The algorithm’s teens take us to Penguin. This was a huge period of change. Not always very attractive (remember teen spots and smelly feet), but it took Google a long way.
The algorithm started to look up to certain types of website (beyond peer reinforcement) and recognised the authority good website content could command.
Google also learned that different communities had different voices and being helpful was a good thing and didn’t mean you were a dweeb. Link quality became ever more important.
Finally we come to Hummingbird, which I’m still getting my head around. The obvious change here is, in theory, how it allows people to search in a more human way eg “What would you like for supper?” as opposed to “Eats chips for tea, yes?”
It also gave some helpful advice to content owners about how to refresh older but nonetheless valuable content (not only what is being said but the authority of the person saying it) and the deeper reading users are willing to embrace as part of deeper engagement. This is being referred to as content greening.
Of course the algorithm’s journey into adulthood is not without it’s backward steps. The news that Google is encrypting searches in such a way that sites will not be able to use key word data to track visitors, is an example of this.
To me that’s a bit like a young adult putting Do Not Enter sign on their bedroom door. The evolving Google wants a bit more privacy. Where it goes next… you tell me?
In terms of what we do with all this, I’m placing increasing emphasis on content confidence and building training and workshops around allowing people to create content more intuitively and only then check it against things like analytics.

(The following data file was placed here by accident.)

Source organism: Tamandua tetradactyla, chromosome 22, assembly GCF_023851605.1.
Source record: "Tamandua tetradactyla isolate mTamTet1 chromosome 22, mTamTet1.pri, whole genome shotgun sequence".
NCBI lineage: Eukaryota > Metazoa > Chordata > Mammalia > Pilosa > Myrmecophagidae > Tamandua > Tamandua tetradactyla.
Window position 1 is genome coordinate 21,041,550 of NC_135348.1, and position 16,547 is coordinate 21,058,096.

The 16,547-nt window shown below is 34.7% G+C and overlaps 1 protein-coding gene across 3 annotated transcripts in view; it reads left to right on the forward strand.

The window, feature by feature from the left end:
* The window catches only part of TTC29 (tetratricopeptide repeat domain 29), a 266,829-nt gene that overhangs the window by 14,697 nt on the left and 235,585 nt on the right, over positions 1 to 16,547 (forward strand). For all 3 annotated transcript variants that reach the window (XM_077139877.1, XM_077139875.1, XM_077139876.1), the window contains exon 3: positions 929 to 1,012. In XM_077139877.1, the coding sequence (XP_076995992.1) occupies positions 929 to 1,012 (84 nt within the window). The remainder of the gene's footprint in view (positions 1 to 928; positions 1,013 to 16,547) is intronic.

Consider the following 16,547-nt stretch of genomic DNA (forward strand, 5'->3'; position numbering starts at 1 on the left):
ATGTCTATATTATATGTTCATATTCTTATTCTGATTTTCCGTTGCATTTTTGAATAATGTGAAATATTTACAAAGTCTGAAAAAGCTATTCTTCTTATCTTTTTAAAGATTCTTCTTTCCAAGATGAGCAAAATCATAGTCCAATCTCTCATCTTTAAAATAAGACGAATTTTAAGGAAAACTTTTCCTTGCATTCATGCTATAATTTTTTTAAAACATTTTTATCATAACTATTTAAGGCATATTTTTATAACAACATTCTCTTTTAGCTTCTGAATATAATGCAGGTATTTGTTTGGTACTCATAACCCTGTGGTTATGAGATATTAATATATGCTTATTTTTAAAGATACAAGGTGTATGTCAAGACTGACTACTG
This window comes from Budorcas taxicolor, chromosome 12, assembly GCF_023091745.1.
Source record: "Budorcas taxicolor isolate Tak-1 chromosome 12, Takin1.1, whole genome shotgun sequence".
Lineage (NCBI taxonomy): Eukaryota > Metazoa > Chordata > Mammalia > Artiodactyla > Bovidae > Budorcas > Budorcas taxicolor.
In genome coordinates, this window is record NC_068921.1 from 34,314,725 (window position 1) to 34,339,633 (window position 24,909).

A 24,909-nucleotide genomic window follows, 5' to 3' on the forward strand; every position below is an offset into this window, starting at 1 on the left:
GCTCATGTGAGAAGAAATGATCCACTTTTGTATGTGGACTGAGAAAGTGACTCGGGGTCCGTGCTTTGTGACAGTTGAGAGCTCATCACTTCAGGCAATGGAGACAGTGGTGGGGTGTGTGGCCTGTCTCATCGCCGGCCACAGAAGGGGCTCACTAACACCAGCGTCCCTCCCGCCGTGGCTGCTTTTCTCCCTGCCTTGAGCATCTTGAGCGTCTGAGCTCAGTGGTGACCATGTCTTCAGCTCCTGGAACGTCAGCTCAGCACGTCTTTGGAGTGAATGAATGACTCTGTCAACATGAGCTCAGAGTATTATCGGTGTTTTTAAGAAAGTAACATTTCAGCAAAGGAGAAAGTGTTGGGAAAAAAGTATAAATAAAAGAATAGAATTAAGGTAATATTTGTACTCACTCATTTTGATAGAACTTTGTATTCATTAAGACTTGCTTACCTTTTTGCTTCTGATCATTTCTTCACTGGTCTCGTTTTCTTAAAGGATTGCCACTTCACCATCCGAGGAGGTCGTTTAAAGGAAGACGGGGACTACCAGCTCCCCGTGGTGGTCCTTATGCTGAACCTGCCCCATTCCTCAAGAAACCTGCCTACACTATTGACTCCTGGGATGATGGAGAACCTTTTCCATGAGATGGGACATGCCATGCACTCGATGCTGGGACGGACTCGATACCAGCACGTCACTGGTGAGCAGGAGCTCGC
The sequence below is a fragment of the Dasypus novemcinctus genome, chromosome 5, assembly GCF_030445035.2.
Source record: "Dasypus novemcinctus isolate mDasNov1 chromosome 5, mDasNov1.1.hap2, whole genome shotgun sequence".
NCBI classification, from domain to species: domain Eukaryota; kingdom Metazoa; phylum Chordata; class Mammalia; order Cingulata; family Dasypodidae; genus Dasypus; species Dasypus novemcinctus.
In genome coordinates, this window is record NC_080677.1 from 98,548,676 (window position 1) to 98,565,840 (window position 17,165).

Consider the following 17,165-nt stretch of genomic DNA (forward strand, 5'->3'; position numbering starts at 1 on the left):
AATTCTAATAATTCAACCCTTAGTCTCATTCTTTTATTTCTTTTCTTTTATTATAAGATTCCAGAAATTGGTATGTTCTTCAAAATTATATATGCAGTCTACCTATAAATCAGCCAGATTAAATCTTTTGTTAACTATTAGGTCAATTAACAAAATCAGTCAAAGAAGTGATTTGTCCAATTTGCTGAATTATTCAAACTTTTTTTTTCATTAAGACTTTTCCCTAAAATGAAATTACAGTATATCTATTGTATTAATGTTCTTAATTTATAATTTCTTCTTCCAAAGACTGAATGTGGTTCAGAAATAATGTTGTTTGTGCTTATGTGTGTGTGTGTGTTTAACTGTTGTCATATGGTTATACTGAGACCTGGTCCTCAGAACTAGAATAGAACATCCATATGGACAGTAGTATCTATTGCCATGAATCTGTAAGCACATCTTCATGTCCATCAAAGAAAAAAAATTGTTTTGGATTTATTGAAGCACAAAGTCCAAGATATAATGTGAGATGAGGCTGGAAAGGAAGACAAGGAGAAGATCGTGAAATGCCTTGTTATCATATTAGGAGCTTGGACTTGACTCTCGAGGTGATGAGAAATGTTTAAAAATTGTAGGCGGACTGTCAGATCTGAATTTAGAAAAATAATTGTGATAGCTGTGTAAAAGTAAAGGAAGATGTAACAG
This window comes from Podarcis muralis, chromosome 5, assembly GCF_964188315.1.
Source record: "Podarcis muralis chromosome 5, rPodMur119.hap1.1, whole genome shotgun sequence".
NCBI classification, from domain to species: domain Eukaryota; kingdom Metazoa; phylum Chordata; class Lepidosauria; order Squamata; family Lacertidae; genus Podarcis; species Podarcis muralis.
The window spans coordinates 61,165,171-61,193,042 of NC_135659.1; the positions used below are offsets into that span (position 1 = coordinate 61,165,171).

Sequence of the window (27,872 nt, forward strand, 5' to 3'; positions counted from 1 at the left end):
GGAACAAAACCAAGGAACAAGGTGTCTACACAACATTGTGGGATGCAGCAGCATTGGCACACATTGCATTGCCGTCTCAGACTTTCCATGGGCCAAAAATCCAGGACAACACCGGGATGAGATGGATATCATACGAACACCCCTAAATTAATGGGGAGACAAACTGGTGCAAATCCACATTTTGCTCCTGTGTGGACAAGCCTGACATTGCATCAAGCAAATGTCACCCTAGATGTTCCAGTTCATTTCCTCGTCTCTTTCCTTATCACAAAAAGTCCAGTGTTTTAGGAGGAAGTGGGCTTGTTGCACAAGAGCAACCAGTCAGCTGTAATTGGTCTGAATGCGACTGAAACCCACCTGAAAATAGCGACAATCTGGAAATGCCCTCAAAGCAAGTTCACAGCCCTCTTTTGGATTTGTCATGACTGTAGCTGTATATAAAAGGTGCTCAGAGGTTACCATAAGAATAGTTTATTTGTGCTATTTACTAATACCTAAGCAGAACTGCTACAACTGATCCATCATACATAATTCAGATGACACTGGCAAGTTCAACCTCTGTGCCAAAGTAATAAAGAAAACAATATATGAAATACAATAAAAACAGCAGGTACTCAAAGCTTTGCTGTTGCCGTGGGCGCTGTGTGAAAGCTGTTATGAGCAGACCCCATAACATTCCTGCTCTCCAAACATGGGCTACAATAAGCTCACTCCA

So with clients I’m talking in terms of cross-organisation content engagement workshops, language exchange workshops, content confidence builders, virtual water cooler opportunities (where people can easily trade insights across demarcations) and talent scouting for content champions and new voices outside of the traditional marketing, content strategy and search skill sets.
Attractive content, for me, is all about answering questions, showing people ‘how to’, market research (not just keyword research). It’s all about information-rich, evergreen content, as well as good descriptions and titles. The tone is of the real world and very conversational.
But, unlike Jessica Rabbit, you can draw your own conclusions.
This post is based on a webinar which took place on March 12 in advance of Congility 2014.
Congility 2014, 18 June Workshops, 19-20 June Conference, Gatwick, UK